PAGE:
On October 13, Sony is set to break new ground in the console race by releasing PlayStation VR, a peripheral that works in conjunction with PS4 and PlayStation Camera to provide a true virtual reality experience. Along with the HTC Vive and Facebook’s Oculus Rift, PlayStation VR is helping usher in what some experts believe will be a $40 billion dollar industry by the end of 2020.
With PlayStation already dominating this generation’s console race (sorry, Microsoft, but you know it’s true), Sony has set their sights on the world of virtual reality. But will Sony’s new machine really be worth the investment at launch?
Let’s Talk About Some Games
If you’re in the market for a PSVR, forget about the technical aspects, because even Sony admits their tech lags behind the competition. Realistically, that amounts to the same loss of graphical fidelity you endure by playing games on consoles to begin with.
Sony’s biggest ace in the hole is its collection of launch titles, which is extensive and growing. There are even a few titles that look really promising, too.
While there’s no footage of the recently announced Batman Arkham VR, those lucky few who’ve looked at it directly have been positively gushy, and returning developer Rocksteady Studios has the best superhero track record in video games. Plus Mark Hamill is involved as The Joker, so there’s not much to worry about in general beyond the game’s pace, which is focused on the Arkham series’ detective mode.
What you might notice when you look through the launch list, in fact, is that the most appealing titles tend toward a more deliberate and contemplative (read: slow) gameplay style. With the exception of some arcade shooters and a PvP title, RIGS, opening day for PSVR is a lot of strategy and slow burn plots.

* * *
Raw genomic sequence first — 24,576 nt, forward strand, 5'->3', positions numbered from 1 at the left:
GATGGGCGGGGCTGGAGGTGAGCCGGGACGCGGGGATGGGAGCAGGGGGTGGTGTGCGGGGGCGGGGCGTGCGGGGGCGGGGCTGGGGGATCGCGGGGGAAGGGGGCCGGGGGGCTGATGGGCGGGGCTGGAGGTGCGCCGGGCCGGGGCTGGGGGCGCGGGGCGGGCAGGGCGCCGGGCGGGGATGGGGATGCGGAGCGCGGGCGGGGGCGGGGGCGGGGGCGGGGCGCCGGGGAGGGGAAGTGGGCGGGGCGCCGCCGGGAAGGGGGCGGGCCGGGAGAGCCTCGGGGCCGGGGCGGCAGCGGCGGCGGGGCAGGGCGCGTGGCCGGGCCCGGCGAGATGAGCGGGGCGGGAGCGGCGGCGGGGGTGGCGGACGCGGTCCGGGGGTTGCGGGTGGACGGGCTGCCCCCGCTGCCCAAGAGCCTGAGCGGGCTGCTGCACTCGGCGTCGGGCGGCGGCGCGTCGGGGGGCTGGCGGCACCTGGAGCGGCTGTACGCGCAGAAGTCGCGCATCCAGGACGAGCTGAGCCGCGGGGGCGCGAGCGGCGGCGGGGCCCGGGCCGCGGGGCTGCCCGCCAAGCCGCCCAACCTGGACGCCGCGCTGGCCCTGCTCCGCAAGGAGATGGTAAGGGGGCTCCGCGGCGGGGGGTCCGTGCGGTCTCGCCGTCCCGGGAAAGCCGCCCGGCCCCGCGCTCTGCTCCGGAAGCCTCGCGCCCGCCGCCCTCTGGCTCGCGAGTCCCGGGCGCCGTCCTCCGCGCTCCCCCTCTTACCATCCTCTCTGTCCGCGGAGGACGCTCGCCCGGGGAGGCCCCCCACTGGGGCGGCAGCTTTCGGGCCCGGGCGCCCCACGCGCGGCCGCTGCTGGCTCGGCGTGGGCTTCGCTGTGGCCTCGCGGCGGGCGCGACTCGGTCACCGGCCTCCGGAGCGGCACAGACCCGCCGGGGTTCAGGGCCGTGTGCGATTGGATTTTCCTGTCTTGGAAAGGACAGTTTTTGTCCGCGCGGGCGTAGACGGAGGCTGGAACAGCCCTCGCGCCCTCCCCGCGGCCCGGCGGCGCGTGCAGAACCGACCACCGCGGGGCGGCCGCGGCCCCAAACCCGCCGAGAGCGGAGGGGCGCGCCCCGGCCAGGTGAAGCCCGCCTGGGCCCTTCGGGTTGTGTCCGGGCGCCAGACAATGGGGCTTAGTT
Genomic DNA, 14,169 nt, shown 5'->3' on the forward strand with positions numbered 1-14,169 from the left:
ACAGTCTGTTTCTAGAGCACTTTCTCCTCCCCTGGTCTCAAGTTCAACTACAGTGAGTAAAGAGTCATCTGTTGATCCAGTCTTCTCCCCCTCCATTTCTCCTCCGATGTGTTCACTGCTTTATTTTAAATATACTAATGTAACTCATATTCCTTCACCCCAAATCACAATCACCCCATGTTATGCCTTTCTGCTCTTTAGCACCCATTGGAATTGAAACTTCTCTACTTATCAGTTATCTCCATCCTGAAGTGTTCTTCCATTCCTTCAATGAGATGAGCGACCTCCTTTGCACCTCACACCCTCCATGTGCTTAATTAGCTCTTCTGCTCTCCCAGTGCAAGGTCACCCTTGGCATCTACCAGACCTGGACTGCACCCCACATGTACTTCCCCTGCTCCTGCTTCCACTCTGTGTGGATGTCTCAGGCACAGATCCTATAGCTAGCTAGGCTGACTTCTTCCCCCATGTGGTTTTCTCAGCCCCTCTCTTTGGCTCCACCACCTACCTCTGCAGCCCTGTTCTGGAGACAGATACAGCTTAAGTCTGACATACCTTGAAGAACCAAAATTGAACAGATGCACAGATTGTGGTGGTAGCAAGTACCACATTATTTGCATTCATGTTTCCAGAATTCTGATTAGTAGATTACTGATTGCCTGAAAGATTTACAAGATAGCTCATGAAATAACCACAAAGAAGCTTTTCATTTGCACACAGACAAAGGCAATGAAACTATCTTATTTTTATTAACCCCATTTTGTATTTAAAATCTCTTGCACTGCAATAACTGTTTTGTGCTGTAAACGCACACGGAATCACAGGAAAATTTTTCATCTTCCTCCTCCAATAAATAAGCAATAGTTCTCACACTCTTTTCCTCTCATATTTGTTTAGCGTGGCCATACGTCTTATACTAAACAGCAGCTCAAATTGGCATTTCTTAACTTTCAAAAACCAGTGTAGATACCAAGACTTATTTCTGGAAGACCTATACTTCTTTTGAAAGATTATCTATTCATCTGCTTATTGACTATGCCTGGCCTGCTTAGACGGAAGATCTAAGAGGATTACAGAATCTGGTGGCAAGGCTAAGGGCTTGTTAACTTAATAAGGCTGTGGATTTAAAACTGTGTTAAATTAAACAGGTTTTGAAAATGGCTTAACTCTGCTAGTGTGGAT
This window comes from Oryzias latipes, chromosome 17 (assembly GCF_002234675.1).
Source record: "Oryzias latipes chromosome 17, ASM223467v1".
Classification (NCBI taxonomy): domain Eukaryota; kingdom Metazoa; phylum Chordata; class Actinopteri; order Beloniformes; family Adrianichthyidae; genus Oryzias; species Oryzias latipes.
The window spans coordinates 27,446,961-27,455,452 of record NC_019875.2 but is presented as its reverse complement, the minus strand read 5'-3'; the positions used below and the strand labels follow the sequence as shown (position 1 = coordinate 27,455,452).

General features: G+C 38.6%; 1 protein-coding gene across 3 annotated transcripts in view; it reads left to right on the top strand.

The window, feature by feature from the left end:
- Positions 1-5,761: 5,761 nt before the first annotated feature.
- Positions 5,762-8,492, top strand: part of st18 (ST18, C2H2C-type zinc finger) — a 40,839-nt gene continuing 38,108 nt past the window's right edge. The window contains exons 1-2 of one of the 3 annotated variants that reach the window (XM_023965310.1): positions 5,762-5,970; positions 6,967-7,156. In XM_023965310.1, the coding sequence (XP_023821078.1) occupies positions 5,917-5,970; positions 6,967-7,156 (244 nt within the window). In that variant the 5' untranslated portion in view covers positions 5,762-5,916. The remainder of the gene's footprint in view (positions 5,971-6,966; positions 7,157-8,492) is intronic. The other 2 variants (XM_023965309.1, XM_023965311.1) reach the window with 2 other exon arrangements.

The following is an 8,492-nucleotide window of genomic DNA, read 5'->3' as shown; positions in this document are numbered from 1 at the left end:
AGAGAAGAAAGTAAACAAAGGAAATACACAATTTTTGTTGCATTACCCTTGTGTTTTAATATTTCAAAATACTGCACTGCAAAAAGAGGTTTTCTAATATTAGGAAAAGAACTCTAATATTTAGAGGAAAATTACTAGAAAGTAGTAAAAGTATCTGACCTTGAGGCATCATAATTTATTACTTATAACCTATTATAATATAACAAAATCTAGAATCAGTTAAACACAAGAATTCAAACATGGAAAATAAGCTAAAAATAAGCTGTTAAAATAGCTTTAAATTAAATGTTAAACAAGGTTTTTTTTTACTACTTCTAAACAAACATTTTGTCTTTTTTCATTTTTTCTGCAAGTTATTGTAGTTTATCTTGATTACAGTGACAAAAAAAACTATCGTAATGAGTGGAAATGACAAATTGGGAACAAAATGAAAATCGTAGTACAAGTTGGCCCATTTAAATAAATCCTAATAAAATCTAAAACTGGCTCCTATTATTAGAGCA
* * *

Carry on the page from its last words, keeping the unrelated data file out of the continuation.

Admittedly, that’s largely the case for Oculus Rift and HTC Vive, as well. It’s still early in the medium’s lifespan so, but for a few rare exceptions, developers are getting away with selling games on shock value alone. Of course, that shock value is nuclear explosion big.
However, if you’re a discerning gamer who’s going to require a deeper experience before you sink hundreds of dollars into a new toy, put a VR headset on your list for the 2017 holiday season, because it’ll be that long before something like Fallout 4 hits PSVR. On the other hand, if you own the Rift, you can jerry-rig your own Fallout VR experience right now.
Sony’s Big Advantage
When it comes to making your VR choice, Sony has two classic console advantages. The first is its price point. The Vive is $800 and the Rift is $600, and that’s over and above the pricey computer you’d need to power either one. Meanwhile, the PSVR is only $400 for gamers who already own a PS4, which starts Sony with a market base of around 36 million people. Even if those legions of owners have to shell out sixty bucks for a PS Camera in addition to the VR headset, Sony’s machine is still the cost-effective option for a lot of gamers.
The second advantage Sony has is the same advantage all consoles have over PCs: ease of use. When you get your PSVR and you take it out of the box, you’ll be able to plug it in and fire it up with no problem, and it’ll work every time you turn it on until your PS4 burns out, which will be about two days shy of the apocalypse if you don’t spill soda on it.
If you’re a budget-conscious gamer who already owns a PS4 and a PS Camera, then Sony’s VR headset could be the right choice for you, especially if you’re the kind of gamer who prefers to think your way through a title. Strategy games like Tethered will make PSVR’s launch day a very fun day for you. However, if you like the freedom of open worlds, or you like a little action with context that goes beyond “it’s moving, kill it!”, then you’re going to want to wait a few months.
If budget is absolutely not a consideration, or you already own a powerful PC, then the Rift or the Vive are where you want to spend your money. Their launch day game list is bigger (plus it’ll likely grow faster) and their tech is better.